In this example, gender_dummy will be 1 for Male and 0 for Female, and residence_dummy will be 1 for Urban and 0 for Rural. The ifelse() function checks the condition specified in the first argument of the command and assigns the corresponding values specified in the second and third arguments based on whether the condition is true or false. You can adjust the values assigned to the second and third arguments according to your preference or specific requirements for encoding the dummy variables.

The ifelse() function in R is also commonly used to create dummy variables based on multiple conditions. It allows you to assign different values to a variable depending on whether a specified condition is true or false. For instance, in the given data set, we can use multiple conditions to create the dummy variable

students$result_binary <- ifelse(students$math_score > 70 &                                           students$english_score > 75, 1, 0)

In this command, the result_binary column will be assigned the value 1 if both conditions are met i.e. if math score is greater than 70 and english score is greater than 75, it will be assigned the value 0 otherwise. The result we get is following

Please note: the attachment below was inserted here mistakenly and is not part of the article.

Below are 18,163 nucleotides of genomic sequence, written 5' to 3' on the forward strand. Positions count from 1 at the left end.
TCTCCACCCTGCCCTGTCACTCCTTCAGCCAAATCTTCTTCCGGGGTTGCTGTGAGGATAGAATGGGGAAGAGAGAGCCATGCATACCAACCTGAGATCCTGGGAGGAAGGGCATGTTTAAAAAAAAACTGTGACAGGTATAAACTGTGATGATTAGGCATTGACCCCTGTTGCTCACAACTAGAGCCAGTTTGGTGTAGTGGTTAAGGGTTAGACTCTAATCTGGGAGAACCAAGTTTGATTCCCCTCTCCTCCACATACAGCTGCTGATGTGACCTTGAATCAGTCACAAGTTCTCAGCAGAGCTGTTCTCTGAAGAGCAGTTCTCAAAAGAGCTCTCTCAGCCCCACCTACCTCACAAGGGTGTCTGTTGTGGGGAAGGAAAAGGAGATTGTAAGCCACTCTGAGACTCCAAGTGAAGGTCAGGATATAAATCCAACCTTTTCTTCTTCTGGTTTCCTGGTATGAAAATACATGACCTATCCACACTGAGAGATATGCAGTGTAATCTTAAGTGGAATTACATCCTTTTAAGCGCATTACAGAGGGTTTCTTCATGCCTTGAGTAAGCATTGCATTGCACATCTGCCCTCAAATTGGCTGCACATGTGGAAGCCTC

Another way to create dummies in R using the base R package is by using the model.matrix() function. The model.matrix() function is commonly used for creating design matrices in the context of linear modeling and regression analysis. To create dummies, using this function, follow the given command

dummy_vars <- model.matrix(~ gender + residence + math_score + english_score + science_score, data = students)

Lt’s break down the above command to understand it better. The first argument of the command, model.matrix() function, is used to create a design (model) matrix from a formula. The next part of the command, containing the variable names, is a formula, specifying the variables to include in the design matrix. The ~ symbol separates the dependent variable (which is assumed to be the intercept) from the independent variables. In this case, it includes the variables gender, residence, math_score, english_score, and science_score as independent variables.